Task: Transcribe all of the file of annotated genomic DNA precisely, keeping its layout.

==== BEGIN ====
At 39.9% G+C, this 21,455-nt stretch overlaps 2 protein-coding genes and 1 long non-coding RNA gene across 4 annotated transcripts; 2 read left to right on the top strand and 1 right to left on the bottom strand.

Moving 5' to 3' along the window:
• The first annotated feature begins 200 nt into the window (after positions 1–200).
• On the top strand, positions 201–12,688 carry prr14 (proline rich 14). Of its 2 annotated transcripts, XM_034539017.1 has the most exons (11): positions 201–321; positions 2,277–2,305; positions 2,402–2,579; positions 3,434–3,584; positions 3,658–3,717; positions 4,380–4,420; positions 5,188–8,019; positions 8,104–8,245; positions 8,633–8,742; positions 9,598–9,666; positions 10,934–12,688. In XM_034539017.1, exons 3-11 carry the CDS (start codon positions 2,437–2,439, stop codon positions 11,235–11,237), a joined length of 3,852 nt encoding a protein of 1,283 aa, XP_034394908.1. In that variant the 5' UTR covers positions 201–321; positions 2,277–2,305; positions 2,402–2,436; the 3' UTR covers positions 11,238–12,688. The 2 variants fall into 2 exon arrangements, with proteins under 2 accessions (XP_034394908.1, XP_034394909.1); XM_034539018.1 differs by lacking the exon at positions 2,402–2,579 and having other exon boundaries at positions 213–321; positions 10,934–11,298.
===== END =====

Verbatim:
At 39.9% G+C, this 21,455-nt stretch overlaps 2 protein-coding genes and 1 long non-coding RNA gene across 4 annotated transcripts; 2 read left to right on the top strand and 1 right to left on the bottom strand.

Moving 5' to 3' along the window:
• The first annotated feature begins 200 nt into the window (after positions 1–200).
• On the top strand, positions 201–12,688 carry prr14 (proline rich 14). Of its 2 annotated transcripts, XM_034539017.1 has the most exons (11): positions 201–321; positions 2,277–2,305; positions 2,402–2,579; positions 3,434–3,584; positions 3,658–3,717; positions 4,380–4,420; positions 5,188–8,019; positions 8,104–8,245; positions 8,633–8,742; positions 9,598–9,666; positions 10,934–12,688. In XM_034539017.1, exons 3-11 carry the CDS (start codon positions 2,437–2,439, stop codon positions 11,235–11,237), a joined length of 3,852 nt encoding a protein of 1,283 aa, XP_034394908.1. In that variant the 5' UTR covers positions 201–321; positions 2,277–2,305; positions 2,402–2,436; the 3' UTR covers positions 11,238–12,688. The 2 variants fall into 2 exon arrangements, with proteins under 2 accessions (XP_034394908.1, XP_034394909.1); XM_034539018.1 differs by lacking the exon at positions 2,402–2,579 and having other exon boundaries at positions 213–321; positions 10,934–11,298.